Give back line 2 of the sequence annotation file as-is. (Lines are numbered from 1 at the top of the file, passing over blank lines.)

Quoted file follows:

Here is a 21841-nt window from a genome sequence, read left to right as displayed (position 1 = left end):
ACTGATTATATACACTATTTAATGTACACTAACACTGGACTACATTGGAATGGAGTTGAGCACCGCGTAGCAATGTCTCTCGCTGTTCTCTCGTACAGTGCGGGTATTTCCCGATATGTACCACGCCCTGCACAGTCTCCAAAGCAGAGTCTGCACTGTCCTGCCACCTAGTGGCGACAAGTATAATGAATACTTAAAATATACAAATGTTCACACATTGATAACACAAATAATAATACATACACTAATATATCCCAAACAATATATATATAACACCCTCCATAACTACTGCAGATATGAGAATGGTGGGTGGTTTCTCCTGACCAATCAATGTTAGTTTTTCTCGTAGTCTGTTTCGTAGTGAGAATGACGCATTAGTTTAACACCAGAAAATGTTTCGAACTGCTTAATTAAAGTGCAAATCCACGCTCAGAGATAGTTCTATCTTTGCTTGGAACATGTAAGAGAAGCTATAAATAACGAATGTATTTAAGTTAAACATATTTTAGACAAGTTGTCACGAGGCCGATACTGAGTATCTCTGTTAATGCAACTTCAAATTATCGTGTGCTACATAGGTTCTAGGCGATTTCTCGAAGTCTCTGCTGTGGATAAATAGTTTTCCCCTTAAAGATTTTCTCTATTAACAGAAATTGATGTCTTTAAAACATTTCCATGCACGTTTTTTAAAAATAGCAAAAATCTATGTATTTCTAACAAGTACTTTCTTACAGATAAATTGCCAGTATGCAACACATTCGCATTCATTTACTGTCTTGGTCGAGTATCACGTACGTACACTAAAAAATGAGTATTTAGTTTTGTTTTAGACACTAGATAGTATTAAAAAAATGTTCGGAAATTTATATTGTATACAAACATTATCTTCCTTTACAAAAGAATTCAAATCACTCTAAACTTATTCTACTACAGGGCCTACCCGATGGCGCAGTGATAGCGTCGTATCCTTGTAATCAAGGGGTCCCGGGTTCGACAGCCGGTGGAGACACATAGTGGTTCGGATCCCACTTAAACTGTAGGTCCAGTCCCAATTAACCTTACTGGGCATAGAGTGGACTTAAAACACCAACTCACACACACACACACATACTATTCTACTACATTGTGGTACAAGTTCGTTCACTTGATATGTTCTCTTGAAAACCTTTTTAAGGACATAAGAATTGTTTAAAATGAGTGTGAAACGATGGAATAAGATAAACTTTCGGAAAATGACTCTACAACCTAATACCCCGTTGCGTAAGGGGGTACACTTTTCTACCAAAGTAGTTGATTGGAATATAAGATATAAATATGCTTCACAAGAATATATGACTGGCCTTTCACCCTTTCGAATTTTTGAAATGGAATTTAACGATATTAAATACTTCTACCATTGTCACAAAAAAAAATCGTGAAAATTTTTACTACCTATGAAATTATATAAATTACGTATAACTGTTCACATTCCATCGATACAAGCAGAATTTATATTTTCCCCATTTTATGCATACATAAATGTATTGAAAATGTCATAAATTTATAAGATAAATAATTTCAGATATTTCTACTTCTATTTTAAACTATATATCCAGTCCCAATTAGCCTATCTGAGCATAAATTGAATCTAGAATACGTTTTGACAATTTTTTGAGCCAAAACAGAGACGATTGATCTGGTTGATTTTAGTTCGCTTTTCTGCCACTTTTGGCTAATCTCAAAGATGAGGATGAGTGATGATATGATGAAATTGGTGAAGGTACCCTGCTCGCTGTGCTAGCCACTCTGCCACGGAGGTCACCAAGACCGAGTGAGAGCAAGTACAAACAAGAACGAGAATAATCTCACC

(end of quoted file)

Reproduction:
ACTGATTATATACACTATTTAATGTACACTAACACTGGACTACATTGGAATGGAGTTGAGCACCGCGTAGCAATGTCTCTCGCTGTTCTCTCGTACAGTGCGGGTATTTCCCGATATGTACCACGCCCTGCACAGTCTCCAAAGCAGAGTCTGCACTGTCCTGCCACCTAGTGGCGACAAGTATAATGAATACTTAAAATATACAAATGTTCACACATTGATAACACAAATAATAATACATACACTAATATATCCCAAACAATATATATATAACACCCTCCATAACTACTGCAGATATGAGAATGGTGGGTGGTTTCTCCTGACCAATCAATGTTAGTTTTTCTCGTAGTCTGTTTCGTAGTGAGAATGACGCATTAGTTTAACACCAGAAAATGTTTCGAACTGCTTAATTAAAGTGCAAATCCACGCTCAGAGATAGTTCTATCTTTGCTTGGAACATGTAAGAGAAGCTATAAATAACGAATGTATTTAAGTTAAACATATTTTAGACAAGTTGTCACGAGGCCGATACTGAGTATCTCTGTTAATGCAACTTCAAATTATCGTGTGCTACATAGGTTCTAGGCGATTTCTCGAAGTCTCTGCTGTGGATAAATAGTTTTCCCCTTAAAGATTTTCTCTATTAACAGAAATTGATGTCTTTAAAACATTTCCATGCACGTTTTTTAAAAATAGCAAAAATCTATGTATTTCTAACAAGTACTTTCTTACAGATAAATTGCCAGTATGCAACACATTCGCATTCATTTACTGTCTTGGTCGAGTATCACGTACGTACACTAAAAAATGAGTATTTAGTTTTGTTTTAGACACTAGATAGTATTAAAAAAATGTTCGGAAATTTATATTGTATACAAACATTATCTTCCTTTACAAAAGAATTCAAATCACTCTAAACTTATTCTACTACAGGGCCTACCCGATGGCGCAGTGATAGCGTCGTATCCTTGTAATCAAGGGGTCCCGGGTTCGACAGCCGGTGGAGACACATAGTGGTTCGGATCCCACTTAAACTGTAGGTCCAGTCCCAATTAACCTTACTGGGCATAGAGTGGACTTAAAACACCAACTCACACACACACACACATACTATTCTACTACATTGTGGTACAAGTTCGTTCACTTGATATGTTCTCTTGAAAACCTTTTTAAGGACATAAGAATTGTTTAAAATGAGTGTGAAACGATGGAATAAGATAAACTTTCGGAAAATGACTCTACAACCTAATACCCCGTTGCGTAAGGGGGTACACTTTTCTACCAAAGTAGTTGATTGGAATATAAGATATAAATATGCTTCACAAGAATATATGACTGGCCTTTCACCCTTTCGAATTTTTGAAATGGAATTTAACGATATTAAATACTTCTACCATTGTCACAAAAAAAAATCGTGAAAATTTTTACTACCTATGAAATTATATAAATTACGTATAACTGTTCACATTCCATCGATACAAGCAGAATTTATATTTTCCCCATTTTATGCATACATAAATGTATTGAAAATGTCATAAATTTATAAGATAAATAATTTCAGATATTTCTACTTCTATTTTAAACTATATATCCAGTCCCAATTAGCCTATCTGAGCATAAATTGAATCTAGAATACGTTTTGACAATTTTTTGAGCCAAAACAGAGACGATTGATCTGGTTGATTTTAGTTCGCTTTTCTGCCACTTTTGGCTAATCTCAAAGATGAGGATGAGTGATGATATGATGAAATTGGTGAAGGTACCCTGCTCGCTGTGCTAGCCACTCTGCCACGGAGGTCACCAAGACCGAGTGAGAGCAAGTACAAACAAGAACGAGAATAATCTCACC